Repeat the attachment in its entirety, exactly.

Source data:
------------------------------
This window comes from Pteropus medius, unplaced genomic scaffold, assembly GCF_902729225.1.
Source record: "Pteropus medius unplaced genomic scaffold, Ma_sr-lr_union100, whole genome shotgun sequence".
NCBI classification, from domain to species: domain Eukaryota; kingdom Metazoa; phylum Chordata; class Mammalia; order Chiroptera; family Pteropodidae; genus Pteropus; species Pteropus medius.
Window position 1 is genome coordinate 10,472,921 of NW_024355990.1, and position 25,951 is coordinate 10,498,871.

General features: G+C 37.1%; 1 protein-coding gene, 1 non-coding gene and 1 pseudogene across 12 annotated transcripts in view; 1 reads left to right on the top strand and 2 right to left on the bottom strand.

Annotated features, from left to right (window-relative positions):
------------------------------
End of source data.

This window comes from Pteropus medius, unplaced genomic scaffold, assembly GCF_902729225.1.
Source record: "Pteropus medius unplaced genomic scaffold, Ma_sr-lr_union100, whole genome shotgun sequence".
NCBI classification, from domain to species: domain Eukaryota; kingdom Metazoa; phylum Chordata; class Mammalia; order Chiroptera; family Pteropodidae; genus Pteropus; species Pteropus medius.
Window position 1 is genome coordinate 10,472,921 of NW_024355990.1, and position 25,951 is coordinate 10,498,871.

General features: G+C 37.1%; 1 protein-coding gene, 1 non-coding gene and 1 pseudogene across 12 annotated transcripts in view; 1 reads left to right on the top strand and 2 right to left on the bottom strand.

Annotated features, from left to right (window-relative positions):